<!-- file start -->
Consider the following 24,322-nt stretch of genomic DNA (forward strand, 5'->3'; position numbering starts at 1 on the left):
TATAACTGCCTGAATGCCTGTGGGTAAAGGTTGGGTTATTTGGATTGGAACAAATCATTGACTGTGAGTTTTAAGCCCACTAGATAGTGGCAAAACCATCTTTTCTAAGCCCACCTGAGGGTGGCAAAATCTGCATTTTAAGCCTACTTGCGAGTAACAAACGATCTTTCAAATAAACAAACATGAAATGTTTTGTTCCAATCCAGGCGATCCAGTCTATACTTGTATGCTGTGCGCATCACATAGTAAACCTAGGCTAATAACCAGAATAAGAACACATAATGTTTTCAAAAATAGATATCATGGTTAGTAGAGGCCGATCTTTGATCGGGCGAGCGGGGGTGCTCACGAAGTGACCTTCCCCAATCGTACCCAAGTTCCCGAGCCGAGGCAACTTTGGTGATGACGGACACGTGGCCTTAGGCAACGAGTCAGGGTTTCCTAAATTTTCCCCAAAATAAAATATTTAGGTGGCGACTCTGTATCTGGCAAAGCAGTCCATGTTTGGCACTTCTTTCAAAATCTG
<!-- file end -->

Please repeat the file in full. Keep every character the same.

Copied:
Consider the following 24,322-nt stretch of genomic DNA (forward strand, 5'->3'; position numbering starts at 1 on the left):
TATAACTGCCTGAATGCCTGTGGGTAAAGGTTGGGTTATTTGGATTGGAACAAATCATTGACTGTGAGTTTTAAGCCCACTAGATAGTGGCAAAACCATCTTTTCTAAGCCCACCTGAGGGTGGCAAAATCTGCATTTTAAGCCTACTTGCGAGTAACAAACGATCTTTCAAATAAACAAACATGAAATGTTTTGTTCCAATCCAGGCGATCCAGTCTATACTTGTATGCTGTGCGCATCACATAGTAAACCTAGGCTAATAACCAGAATAAGAACACATAATGTTTTCAAAAATAGATATCATGGTTAGTAGAGGCCGATCTTTGATCGGGCGAGCGGGGGTGCTCACGAAGTGACCTTCCCCAATCGTACCCAAGTTCCCGAGCCGAGGCAACTTTGGTGATGACGGACACGTGGCCTTAGGCAACGAGTCAGGGTTTCCTAAATTTTCCCCAAAATAAAATATTTAGGTGGCGACTCTGTATCTGGCAAAGCAGTCCATGTTTGGCACTTCTTTCAAAATCTG